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Vancouver-based Burgerville CEO says new locations, spicy chicken sandwich in the works

'Future is very bright' as fast-food business emerges from pandemic challenges

By , Columbian staff writer
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Burgerville CEO Ed Casey talks to customers at Burgerville on East Fourth Plain Boulevard in Vancouver.  "It's all about growth," Casey says of the company's future, noting expected new locations around the metro area.
Burgerville CEO Ed Casey talks to customers at Burgerville on East Fourth Plain Boulevard in Vancouver. "It's all about growth," Casey says of the company's future, noting expected new locations around the metro area. (Taylor Balkom/The Columbian) Photo Gallery

CEO says chain plans more locations, a spicy addition to menu

The future of Burgerville is bright, says the company’s new chief executive, Ed Casey. And it involves the return of fried green beans.

Casey took over as chief executive for the Vancouver-based fast-food chain earlier this year. He’s now been in the role for a little more than six months.

Casey started in the food industry young. He worked for what he calls some really fun restaurants in Hollywood, Calif. The jobs taught him kitchen skills and food creativity. He then went on to work at TGI Fridays. It was one of the prominent food innovators at the time, said Casey.

“I learned a lot about food development,” added Casey, who ended up spending his career in the food and beverage industry, most recently at he and his wife’s catering company Cheryl’s on 12th in Portland.

“I was really actually never going to go back to working in chain restaurants,” said Casey. But Burgerville was different.

“That’s a great family-run company,” he thought. “It’s a local, iconic brand. I love everything they stand for and I’ve always loved the product. That would be really fun.

“So that’s why I’m here.”

It hasn’t been all fun for the industry veteran, however.

“There were a lot of challenges when I came in, because we were coming off the back two years of COVID,” said Casey, mentioning the other associated challenges like having had dining rooms closed for almost two years, a difficult labor market and supply chain shortages.

But the restaurant has focused on staffing: recruiting, training, getting dining rooms open again and working on throughput.

The company’s been “keeping the focus on quality but also getting the food through quicker,” said Casey. This has allowed for growth in revenue and store sales and led to plans for new locations around the metro area.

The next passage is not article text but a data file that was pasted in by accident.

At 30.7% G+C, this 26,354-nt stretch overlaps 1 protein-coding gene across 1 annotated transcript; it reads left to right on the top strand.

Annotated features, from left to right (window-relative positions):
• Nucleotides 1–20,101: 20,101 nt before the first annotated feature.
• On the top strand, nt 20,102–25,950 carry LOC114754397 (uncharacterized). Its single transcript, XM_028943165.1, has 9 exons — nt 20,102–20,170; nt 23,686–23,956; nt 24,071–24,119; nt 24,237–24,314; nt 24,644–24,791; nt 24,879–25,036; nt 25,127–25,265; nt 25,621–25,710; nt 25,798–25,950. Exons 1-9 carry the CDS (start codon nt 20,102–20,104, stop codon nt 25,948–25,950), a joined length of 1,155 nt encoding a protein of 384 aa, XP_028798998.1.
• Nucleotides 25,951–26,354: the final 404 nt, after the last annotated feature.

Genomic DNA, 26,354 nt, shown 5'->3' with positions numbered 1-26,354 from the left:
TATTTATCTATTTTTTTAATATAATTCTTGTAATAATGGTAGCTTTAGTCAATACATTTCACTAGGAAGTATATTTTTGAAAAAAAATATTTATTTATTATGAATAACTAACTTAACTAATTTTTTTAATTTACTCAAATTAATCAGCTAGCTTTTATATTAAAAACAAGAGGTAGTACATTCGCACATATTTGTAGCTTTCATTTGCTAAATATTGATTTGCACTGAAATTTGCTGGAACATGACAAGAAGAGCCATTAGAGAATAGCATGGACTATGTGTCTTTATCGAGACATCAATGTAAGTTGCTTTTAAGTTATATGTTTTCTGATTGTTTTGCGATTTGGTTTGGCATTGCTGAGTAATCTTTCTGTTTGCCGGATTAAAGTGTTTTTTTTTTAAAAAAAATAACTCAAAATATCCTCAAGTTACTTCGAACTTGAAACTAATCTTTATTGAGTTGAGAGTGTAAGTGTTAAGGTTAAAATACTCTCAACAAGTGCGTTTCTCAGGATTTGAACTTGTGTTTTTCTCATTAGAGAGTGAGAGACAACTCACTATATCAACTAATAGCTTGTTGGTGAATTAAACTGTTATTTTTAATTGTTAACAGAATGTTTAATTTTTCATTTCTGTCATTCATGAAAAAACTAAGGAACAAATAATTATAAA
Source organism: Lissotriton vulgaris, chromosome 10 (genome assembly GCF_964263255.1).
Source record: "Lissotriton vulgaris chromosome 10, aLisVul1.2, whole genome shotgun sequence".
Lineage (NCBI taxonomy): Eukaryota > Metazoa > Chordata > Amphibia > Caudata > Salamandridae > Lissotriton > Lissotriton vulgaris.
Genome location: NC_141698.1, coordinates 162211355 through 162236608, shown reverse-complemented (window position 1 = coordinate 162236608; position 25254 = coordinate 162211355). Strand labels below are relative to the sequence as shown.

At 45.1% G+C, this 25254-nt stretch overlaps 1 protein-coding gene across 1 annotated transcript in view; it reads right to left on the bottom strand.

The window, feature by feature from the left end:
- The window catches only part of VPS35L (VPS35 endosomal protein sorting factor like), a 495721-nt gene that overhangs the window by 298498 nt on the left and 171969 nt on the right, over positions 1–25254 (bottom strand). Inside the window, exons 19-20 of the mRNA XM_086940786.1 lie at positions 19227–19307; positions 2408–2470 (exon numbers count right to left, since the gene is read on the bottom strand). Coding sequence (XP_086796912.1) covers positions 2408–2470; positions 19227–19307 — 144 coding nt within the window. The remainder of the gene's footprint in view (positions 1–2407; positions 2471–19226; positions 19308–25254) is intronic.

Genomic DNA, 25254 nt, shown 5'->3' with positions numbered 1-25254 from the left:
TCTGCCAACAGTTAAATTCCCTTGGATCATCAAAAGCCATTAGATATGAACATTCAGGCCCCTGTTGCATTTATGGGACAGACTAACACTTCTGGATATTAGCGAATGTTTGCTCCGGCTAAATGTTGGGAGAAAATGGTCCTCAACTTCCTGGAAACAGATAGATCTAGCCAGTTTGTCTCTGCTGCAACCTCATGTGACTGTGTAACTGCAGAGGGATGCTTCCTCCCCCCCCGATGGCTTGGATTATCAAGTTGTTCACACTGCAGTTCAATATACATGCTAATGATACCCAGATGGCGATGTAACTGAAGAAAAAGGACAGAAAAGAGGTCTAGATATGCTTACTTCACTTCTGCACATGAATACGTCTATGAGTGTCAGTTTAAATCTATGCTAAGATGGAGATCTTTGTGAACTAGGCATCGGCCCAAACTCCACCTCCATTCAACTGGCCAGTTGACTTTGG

“It’s all about growth,” Casey said. The last new location added was about six years ago, he added.

“We have a lot of demand just in the metro area for Burgerville,” said Casey. “So we’re looking for spotty locations to fill out the rest of the metro area and then really look into collateral markets that have been wanting Burgerville for a long time.”

The burger chain recently saw five of its locations unionize, but Casey doesn’t think this has changed much about the company.

“At the end of the day, we want what’s best for our employees, and so does the union,” said the executive. “We have to think about: ‘Is it right? Is it fair for the customer? Is it fair to the company? Does it all balance out?

“We want to give the employees everything we can, anyway.”

There are still supply chain challenges that Burgerville is facing, but often related to staffing.

“That’s affecting vendors everywhere,” said Casey. “People we get the product from sometimes just don’t have the staffing to do what they need to do to deliver the product.”

Delivery and distribution companies are having their own challenges, Casey added. He went on to mention, however, that Burgerville has had many of the same local vendors for a long time.

“That’s helped us kind of navigate this and be able to pivot if we run into supply chain issues,” Casey said.

But prices are being affected.

“There’s certainly inflation going on there and challenges to deal with.”

Casey loves Burgerville’s brand equity. He said he received countless calls and texts and emails when he decided to take on the role with the company. Friends would tell him how fabulous it was — and to bring back sweet potato fries.

“The future is very bright,” said Casey, pointing to stores’ compounding growth and the demand for Burgerville that has yet to be met.

Coming up on the menu for Burgerville fans is a new spicy chicken sandwich.

“We’re doing a blend of fresh roasted peppers — serranoes and jalapenos and poblanos for flavor,” said Casey, mentioning it will be served with Portland-made Secret Aardvark Habanero Hot Sauce and either fried or grilled chicken.

“It’s going to be a very fun product, because the hot chicken stuff is popular out there,” he said.

The company will also be bringing back its Big Sassy Burger next year and fried green beans this fall.

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